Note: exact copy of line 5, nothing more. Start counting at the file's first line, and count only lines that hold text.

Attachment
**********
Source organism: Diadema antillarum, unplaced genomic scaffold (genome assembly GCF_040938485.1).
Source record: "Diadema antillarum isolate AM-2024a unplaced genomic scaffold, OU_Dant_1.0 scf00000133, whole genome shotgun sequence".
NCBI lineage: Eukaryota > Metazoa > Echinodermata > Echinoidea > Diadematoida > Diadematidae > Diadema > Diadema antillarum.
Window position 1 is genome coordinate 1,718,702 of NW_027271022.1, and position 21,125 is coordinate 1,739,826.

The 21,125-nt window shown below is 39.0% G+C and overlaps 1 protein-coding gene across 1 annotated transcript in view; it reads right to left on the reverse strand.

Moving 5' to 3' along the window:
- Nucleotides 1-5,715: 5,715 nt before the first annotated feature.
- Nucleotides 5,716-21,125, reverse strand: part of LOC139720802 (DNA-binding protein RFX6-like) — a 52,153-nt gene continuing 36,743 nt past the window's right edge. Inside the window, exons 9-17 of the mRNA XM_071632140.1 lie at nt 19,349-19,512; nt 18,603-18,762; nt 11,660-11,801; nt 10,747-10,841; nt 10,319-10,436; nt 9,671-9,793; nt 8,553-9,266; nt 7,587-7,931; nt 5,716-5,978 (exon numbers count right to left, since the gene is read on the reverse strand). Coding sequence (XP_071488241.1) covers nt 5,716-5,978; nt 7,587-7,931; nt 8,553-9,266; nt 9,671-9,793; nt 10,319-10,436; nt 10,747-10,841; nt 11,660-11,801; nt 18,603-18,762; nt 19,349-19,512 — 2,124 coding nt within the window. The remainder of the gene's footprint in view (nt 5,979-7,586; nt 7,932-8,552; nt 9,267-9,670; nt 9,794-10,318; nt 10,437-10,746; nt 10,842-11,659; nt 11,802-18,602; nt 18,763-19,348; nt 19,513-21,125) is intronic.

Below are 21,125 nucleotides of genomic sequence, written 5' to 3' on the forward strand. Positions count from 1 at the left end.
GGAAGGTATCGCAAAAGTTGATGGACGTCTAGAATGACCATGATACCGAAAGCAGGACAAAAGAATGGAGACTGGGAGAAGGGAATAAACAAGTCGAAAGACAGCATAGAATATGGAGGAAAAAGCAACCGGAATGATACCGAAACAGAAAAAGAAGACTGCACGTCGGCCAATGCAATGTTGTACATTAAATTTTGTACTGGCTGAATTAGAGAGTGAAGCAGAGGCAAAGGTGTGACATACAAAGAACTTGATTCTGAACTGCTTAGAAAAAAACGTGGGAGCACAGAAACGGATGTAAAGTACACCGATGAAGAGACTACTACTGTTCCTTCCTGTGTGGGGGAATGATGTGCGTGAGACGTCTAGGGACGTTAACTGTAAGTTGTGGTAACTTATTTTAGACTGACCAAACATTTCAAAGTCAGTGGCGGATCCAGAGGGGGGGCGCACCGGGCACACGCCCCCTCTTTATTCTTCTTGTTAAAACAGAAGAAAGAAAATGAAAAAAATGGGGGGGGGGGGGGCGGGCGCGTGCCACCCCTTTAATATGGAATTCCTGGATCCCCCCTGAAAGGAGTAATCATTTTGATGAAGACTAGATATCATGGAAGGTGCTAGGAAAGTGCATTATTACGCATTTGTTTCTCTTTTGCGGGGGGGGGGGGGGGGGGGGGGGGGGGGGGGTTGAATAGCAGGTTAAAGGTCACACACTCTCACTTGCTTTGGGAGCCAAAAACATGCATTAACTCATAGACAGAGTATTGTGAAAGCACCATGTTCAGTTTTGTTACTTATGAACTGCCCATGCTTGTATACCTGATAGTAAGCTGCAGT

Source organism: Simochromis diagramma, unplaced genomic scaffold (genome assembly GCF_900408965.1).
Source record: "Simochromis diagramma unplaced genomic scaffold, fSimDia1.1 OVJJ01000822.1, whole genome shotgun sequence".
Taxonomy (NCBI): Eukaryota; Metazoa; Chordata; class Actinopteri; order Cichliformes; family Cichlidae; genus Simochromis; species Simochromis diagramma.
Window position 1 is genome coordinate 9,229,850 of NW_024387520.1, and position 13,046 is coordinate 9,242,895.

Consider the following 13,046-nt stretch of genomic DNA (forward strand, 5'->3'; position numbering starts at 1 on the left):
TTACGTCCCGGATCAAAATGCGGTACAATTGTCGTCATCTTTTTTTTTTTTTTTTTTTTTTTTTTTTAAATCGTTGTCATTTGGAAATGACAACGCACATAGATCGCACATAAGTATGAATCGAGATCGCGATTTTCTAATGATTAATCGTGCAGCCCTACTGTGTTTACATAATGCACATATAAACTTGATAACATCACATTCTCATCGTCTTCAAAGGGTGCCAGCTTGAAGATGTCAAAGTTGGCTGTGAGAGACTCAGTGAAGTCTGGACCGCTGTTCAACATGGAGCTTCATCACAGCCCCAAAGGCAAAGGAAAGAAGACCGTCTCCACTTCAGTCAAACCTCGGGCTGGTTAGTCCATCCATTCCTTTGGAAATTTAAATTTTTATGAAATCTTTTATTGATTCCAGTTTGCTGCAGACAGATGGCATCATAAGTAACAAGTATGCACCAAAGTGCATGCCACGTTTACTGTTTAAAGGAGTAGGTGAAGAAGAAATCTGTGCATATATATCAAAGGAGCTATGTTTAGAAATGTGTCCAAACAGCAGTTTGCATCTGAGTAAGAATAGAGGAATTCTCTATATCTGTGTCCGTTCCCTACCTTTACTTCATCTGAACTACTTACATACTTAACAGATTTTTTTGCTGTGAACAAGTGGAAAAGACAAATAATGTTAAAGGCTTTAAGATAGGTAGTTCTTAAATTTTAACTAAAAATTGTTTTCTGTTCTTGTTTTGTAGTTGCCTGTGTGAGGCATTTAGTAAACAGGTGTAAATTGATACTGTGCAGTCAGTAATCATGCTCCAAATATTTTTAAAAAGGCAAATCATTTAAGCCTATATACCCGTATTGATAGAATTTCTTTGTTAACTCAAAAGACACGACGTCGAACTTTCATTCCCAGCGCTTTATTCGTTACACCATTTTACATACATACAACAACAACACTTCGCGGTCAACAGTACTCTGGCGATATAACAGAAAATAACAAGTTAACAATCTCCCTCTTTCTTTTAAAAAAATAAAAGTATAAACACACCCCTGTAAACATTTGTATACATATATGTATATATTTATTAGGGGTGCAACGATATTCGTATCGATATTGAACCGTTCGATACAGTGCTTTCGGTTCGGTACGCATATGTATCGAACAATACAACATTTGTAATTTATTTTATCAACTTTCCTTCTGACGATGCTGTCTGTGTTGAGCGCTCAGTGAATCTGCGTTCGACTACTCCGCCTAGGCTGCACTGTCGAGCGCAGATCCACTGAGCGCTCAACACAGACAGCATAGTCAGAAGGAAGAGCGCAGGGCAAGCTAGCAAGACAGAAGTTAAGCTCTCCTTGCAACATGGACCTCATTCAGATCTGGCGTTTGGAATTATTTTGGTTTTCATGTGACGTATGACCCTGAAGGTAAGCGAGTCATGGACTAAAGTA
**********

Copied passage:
The 21,125-nt window shown below is 39.0% G+C and overlaps 1 protein-coding gene across 1 annotated transcript in view; it reads right to left on the reverse strand.